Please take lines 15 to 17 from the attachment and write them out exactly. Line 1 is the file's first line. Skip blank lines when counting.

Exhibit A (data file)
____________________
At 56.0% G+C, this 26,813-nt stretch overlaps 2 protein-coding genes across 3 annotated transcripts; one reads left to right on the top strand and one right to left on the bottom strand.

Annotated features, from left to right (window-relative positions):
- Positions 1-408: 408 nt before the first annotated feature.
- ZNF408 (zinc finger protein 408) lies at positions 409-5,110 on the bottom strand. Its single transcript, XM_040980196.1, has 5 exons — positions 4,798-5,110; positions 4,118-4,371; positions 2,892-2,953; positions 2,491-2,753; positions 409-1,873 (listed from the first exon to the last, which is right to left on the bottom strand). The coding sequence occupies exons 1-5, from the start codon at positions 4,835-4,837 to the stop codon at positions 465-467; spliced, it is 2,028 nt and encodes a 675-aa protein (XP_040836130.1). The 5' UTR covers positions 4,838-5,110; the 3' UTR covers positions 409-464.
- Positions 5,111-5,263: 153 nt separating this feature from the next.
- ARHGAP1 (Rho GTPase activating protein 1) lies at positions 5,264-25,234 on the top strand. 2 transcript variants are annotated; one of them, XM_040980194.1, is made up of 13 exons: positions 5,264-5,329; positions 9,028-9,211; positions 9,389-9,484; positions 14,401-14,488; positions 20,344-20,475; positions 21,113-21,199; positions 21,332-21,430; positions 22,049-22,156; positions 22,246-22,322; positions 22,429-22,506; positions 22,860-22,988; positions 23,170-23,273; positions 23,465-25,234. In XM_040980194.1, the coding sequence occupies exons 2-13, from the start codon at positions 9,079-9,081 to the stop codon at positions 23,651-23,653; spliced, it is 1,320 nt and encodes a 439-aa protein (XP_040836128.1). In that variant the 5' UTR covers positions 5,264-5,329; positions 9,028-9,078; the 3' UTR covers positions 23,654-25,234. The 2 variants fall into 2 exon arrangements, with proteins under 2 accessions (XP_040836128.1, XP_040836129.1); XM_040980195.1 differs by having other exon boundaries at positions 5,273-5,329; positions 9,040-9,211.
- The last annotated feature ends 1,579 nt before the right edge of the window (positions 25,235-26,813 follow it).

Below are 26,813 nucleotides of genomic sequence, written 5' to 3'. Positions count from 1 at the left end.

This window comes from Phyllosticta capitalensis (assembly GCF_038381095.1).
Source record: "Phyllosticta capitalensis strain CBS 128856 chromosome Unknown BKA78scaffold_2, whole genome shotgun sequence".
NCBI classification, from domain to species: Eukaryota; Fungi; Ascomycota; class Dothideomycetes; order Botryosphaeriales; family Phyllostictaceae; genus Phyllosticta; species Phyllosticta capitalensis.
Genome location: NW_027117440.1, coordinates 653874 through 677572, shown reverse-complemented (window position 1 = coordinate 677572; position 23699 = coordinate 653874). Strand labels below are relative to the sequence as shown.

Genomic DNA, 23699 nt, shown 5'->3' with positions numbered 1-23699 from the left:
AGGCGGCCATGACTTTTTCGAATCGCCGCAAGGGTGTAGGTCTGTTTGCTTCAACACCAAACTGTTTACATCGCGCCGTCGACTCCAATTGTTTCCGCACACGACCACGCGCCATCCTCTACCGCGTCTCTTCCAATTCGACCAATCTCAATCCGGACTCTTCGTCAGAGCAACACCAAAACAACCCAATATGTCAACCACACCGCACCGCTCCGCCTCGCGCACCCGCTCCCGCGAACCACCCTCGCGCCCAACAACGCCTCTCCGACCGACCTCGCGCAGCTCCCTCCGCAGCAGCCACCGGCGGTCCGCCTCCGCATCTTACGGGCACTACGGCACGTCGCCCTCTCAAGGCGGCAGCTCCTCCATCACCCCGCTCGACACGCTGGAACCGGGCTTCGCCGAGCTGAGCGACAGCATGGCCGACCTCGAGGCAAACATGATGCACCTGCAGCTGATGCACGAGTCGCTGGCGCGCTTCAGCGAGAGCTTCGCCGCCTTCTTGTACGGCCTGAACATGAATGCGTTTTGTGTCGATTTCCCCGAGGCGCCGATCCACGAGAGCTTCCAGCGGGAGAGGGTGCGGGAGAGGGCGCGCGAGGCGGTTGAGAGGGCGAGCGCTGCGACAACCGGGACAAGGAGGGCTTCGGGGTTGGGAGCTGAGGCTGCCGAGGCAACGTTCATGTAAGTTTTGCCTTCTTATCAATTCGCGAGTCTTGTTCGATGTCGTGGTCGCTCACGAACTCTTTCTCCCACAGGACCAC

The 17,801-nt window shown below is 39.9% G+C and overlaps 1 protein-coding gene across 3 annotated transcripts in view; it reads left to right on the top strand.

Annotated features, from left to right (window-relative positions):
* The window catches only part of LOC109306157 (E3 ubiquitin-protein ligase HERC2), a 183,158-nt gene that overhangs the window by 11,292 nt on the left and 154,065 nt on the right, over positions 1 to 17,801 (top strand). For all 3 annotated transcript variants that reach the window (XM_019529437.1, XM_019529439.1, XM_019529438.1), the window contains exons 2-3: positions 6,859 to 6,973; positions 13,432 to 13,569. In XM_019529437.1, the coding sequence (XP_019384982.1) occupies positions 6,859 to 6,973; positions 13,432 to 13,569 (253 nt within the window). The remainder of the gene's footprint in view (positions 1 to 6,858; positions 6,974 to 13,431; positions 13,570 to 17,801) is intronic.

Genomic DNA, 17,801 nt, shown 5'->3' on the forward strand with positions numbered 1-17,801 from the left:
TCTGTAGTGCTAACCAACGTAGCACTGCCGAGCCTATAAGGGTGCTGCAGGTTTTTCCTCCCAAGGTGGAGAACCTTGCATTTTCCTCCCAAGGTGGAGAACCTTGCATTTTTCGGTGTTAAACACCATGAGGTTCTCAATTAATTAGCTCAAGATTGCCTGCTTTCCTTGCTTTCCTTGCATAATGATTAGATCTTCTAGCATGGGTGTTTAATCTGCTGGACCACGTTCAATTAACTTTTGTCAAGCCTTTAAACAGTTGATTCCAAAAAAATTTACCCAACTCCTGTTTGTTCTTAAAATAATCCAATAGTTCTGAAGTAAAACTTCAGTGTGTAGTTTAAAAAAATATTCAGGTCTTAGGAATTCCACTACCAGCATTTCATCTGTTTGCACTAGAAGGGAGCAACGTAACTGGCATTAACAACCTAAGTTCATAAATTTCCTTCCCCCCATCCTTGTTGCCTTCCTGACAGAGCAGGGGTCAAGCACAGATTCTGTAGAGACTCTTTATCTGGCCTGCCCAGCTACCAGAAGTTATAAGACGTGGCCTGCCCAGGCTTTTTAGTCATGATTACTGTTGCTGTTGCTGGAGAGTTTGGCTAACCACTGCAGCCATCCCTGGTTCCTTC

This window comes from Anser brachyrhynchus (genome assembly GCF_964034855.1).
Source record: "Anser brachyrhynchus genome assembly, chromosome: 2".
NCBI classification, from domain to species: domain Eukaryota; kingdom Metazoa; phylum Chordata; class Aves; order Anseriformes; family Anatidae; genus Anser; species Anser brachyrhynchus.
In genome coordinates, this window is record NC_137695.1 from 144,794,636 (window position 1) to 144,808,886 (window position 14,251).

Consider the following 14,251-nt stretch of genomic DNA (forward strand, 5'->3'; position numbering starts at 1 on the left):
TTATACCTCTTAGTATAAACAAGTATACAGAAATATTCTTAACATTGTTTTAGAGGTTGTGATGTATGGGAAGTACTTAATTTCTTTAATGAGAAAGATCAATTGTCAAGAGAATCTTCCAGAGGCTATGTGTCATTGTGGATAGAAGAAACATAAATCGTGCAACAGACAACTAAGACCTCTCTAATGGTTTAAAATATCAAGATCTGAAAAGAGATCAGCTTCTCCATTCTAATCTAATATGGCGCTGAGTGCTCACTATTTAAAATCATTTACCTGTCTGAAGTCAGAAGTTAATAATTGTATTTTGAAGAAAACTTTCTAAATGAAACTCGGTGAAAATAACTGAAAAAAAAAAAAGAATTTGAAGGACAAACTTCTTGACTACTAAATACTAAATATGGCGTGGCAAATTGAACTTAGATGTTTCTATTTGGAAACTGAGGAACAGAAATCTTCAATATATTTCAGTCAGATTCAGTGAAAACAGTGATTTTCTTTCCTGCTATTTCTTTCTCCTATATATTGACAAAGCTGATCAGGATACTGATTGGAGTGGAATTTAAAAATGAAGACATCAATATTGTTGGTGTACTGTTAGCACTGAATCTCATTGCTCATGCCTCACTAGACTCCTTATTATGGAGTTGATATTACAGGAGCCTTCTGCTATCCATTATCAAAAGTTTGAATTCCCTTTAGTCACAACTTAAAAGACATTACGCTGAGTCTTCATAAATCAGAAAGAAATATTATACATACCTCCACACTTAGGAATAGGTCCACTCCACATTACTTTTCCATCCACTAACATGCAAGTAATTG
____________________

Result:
The 17,801-nt window shown below is 39.9% G+C and overlaps 1 protein-coding gene across 3 annotated transcripts in view; it reads left to right on the top strand.

Annotated features, from left to right (window-relative positions):
* The window catches only part of LOC109306157 (E3 ubiquitin-protein ligase HERC2), a 183,158-nt gene that overhangs the window by 11,292 nt on the left and 154,065 nt on the right, over positions 1 to 17,801 (top strand). For all 3 annotated transcript variants that reach the window (XM_019529437.1, XM_019529439.1, XM_019529438.1), the window contains exons 2-3: positions 6,859 to 6,973; positions 13,432 to 13,569. In XM_019529437.1, the coding sequence (XP_019384982.1) occupies positions 6,859 to 6,973; positions 13,432 to 13,569 (253 nt within the window). The remainder of the gene's footprint in view (positions 1 to 6,858; positions 6,974 to 13,431; positions 13,570 to 17,801) is intronic.